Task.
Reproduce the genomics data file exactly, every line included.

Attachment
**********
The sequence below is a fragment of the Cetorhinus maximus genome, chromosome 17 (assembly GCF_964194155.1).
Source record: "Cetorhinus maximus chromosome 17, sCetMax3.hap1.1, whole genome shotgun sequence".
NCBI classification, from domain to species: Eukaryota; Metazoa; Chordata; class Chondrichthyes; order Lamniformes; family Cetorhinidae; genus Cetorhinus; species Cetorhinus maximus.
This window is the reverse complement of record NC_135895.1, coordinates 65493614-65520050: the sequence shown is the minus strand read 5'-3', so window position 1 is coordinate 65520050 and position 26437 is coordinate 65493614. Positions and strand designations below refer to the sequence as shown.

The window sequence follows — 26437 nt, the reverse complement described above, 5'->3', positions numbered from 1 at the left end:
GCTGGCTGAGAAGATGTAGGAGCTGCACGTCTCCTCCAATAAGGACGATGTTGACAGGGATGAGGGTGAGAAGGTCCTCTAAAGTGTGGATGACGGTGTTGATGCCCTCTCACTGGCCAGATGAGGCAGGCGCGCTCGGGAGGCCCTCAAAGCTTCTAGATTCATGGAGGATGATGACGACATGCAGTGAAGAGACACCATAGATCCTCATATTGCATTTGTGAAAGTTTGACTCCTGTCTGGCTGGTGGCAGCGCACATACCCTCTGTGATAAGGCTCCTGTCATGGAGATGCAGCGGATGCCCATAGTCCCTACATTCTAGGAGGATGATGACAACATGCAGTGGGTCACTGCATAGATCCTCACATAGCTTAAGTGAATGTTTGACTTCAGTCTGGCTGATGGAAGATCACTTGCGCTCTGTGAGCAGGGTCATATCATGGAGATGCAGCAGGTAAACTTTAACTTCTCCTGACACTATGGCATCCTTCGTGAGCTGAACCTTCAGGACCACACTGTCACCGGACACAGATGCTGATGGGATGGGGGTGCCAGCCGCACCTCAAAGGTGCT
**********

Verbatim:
The sequence below is a fragment of the Cetorhinus maximus genome, chromosome 17 (assembly GCF_964194155.1).
Source record: "Cetorhinus maximus chromosome 17, sCetMax3.hap1.1, whole genome shotgun sequence".
NCBI classification, from domain to species: Eukaryota; Metazoa; Chordata; class Chondrichthyes; order Lamniformes; family Cetorhinidae; genus Cetorhinus; species Cetorhinus maximus.
This window is the reverse complement of record NC_135895.1, coordinates 65493614-65520050: the sequence shown is the minus strand read 5'-3', so window position 1 is coordinate 65520050 and position 26437 is coordinate 65493614. Positions and strand designations below refer to the sequence as shown.

The window sequence follows — 26437 nt, the reverse complement described above, 5'->3', positions numbered from 1 at the left end:
GCTGGCTGAGAAGATGTAGGAGCTGCACGTCTCCTCCAATAAGGACGATGTTGACAGGGATGAGGGTGAGAAGGTCCTCTAAAGTGTGGATGACGGTGTTGATGCCCTCTCACTGGCCAGATGAGGCAGGCGCGCTCGGGAGGCCCTCAAAGCTTCTAGATTCATGGAGGATGATGACGACATGCAGTGAAGAGACACCATAGATCCTCATATTGCATTTGTGAAAGTTTGACTCCTGTCTGGCTGGTGGCAGCGCACATACCCTCTGTGATAAGGCTCCTGTCATGGAGATGCAGCGGATGCCCATAGTCCCTACATTCTAGGAGGATGATGACAACATGCAGTGGGTCACTGCATAGATCCTCACATAGCTTAAGTGAATGTTTGACTTCAGTCTGGCTGATGGAAGATCACTTGCGCTCTGTGAGCAGGGTCATATCATGGAGATGCAGCAGGTAAACTTTAACTTCTCCTGACACTATGGCATCCTTCGTGAGCTGAACCTTCAGGACCACACTGTCACCGGACACAGATGCTGATGGGATGGGGGTGCCAGCCGCACCTCAAAGGTGCT